The units come in several designs, the Semi-Batch (SB), Ultrafine (UF), and i-Con, designed for small scale and artisanal miners. The first installation was at the Blackdome Gold Mine, British Columbia, Canada, in 1986 (Nesset, 2011).
These two batch centrifugal concentrators have been widely applied in the recovery of gold, platinum, silver, mercury, and native copper; continuous versions are also operational, the Knelson Continuous Variable Discharge (CVD) and the Falcon Continuous (C) (Klein et al., 2010; Nesset, 2011).
To liberate minerals from sparsely distributed and depleting the ore bodies finer grinding than generally obtained by the conventional Rod Mill Ball Mill grinding circuits is needed. Longer grinding periods in the conventional milling processes prove too expensive mainly due to large power consumption. Stirrer mills have been tried in mineral industry with considerable success and have therefore been increasingly used. In this chapter, the theories involved in the design and operation of these mills, as established till now, are explained. Further theoretical studies and designs of the mills are still in progress for a better understanding and improved operation. Presently, the mills have been proved to be economically viable and the mineral of interest conducive to improved recovery and grade.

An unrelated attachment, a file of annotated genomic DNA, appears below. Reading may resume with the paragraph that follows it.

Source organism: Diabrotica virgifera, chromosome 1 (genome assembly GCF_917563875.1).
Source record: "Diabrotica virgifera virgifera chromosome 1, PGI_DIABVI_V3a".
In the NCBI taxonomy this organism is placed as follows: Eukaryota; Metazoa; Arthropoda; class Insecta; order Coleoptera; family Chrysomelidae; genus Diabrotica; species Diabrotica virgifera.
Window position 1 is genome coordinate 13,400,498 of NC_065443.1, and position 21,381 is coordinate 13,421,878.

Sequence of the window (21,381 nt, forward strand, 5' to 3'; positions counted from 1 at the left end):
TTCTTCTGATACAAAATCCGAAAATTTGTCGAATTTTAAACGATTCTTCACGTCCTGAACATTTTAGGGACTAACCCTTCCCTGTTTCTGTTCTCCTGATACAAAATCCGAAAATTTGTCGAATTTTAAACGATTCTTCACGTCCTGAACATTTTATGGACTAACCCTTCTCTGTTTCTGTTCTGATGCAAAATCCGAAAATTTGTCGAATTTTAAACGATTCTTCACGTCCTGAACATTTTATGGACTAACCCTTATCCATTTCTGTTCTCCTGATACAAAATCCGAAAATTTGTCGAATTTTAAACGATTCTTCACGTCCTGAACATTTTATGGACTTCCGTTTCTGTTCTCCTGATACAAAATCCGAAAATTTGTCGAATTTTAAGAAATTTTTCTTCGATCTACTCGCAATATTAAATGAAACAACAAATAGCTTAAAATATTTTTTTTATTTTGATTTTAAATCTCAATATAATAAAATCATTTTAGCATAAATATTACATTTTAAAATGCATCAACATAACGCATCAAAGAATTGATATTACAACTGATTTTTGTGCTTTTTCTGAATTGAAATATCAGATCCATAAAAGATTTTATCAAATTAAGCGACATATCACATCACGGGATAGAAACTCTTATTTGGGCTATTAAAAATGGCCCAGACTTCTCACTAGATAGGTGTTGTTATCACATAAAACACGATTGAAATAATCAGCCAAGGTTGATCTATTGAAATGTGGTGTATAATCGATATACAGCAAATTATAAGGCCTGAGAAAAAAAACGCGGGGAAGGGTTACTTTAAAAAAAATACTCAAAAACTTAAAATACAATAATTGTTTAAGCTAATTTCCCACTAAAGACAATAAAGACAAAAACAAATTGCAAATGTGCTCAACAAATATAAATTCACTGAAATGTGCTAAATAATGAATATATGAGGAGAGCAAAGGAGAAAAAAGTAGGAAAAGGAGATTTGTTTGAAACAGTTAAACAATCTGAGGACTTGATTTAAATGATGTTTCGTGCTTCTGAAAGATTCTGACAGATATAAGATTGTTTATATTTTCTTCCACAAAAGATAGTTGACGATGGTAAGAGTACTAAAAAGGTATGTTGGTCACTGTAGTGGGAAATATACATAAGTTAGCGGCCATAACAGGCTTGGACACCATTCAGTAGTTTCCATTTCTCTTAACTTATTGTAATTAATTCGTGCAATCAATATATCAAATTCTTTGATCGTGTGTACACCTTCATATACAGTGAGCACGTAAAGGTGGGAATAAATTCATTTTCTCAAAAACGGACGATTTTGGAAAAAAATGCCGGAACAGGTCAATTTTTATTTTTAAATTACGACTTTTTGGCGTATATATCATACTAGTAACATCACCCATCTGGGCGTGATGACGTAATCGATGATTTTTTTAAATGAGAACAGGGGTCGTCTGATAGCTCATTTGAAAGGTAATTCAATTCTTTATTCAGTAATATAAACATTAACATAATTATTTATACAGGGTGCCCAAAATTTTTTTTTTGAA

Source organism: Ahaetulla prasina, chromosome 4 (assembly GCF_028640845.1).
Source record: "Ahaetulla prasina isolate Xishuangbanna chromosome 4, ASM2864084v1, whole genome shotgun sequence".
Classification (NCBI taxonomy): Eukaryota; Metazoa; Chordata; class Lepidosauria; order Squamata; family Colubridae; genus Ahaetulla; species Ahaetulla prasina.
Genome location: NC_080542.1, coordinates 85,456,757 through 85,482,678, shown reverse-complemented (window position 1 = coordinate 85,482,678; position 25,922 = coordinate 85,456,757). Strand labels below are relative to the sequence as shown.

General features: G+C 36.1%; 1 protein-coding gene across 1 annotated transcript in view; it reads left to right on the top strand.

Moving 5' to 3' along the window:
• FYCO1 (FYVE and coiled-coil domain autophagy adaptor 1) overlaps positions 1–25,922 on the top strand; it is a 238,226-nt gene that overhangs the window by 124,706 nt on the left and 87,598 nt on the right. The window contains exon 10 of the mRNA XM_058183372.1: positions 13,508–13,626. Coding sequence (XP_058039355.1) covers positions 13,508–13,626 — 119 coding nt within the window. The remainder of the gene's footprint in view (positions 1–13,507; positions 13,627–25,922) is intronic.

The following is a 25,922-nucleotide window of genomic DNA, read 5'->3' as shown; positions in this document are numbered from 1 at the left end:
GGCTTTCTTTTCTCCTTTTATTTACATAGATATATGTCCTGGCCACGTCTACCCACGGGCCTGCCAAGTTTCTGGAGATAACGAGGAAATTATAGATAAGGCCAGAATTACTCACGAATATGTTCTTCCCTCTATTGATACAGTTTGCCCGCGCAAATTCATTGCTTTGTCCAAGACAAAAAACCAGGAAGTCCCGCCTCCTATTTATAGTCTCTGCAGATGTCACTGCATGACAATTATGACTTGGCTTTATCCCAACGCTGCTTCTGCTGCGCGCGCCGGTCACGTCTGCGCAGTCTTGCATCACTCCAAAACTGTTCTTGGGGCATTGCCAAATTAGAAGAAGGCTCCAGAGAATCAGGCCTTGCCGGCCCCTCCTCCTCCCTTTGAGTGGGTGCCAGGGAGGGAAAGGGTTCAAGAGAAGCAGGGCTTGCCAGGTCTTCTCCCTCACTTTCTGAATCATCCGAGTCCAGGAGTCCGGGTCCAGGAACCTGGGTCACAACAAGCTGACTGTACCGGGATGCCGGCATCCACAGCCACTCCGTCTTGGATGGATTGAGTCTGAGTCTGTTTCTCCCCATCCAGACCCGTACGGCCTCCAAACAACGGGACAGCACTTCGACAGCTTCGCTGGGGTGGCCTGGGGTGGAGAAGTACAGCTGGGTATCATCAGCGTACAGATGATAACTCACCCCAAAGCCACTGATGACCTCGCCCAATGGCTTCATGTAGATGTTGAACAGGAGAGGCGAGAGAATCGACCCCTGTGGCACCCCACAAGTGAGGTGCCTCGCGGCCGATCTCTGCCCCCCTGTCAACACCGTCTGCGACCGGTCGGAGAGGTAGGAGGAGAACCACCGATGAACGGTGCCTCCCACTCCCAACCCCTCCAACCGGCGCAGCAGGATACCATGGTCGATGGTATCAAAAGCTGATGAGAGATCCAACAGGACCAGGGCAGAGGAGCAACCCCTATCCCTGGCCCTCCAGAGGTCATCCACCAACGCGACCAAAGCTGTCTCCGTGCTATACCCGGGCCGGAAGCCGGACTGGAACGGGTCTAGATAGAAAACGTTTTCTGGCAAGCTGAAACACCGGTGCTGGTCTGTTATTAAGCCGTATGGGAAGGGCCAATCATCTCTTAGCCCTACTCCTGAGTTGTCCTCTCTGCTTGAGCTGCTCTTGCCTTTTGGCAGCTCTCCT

IMP Technologies Pty. Ltd. has recently tested a pilot-scale super fine crusher that operates on dry ore and is envisaged as a possible alternative to fine or ultra-fine grinding circuits (Kelsey and Kelly, 2014). The unit includes a rotating compression chamber and an internal gyrating mandrel (Figure 6.13). Material is fed into the compression chamber and builds until the gyratory motion of the mandrel is engaged. Axial displacement of the compression chamber and the gyratory motion of the mandrel result in fine grinding of the feed material. In one example, a feed F80 of 300m was reduced to P80 of 8m, estimated to be the equivalent to two stages of grinding. This development is the latest in a resurgence in crushing technology resulting from the competition of AG/SAG milling and the demands for increased comminution energy efficiency.
The iron oxide crystal grains in most iron ores are not evenly distributed in size. Spiral separators can therefore be used to take out the coarser iron oxide grains in the primary grinding circuit to save grinding energy and help achieve a higher iron recovery. Figure 9.14 presents a typical flow sheet for processing an oxidized ore containing about 30% Fe using a combination of spiral and SLon magnetite separators and reverse flotation. This ore is mainly composed of hematite, magnetite, and quartz, and the iron oxide crystals range in size from 0.005 to 1.0mm with an average size of about 0.05mm. The average size of the quartz crystals is approximately 0.085mm.
In the primary grinding stage of the flow sheet in Figure 9.14, the ore is first ground down to about 60% -75m and then classified into two size fractions, a coarse size fraction and a fine size fraction. The coarse size fraction is treated with spiral separators to recover part of the final iron ore concentrate. Then, drum LIMS and SLon magnetic separators are used to reject some of the coarse gangue minerals as final tailings. The magnetic products from the LIMS and SLon are sent back to the secondary ball mill for regrinding, and the milled product returns to the primary cyclone classifier.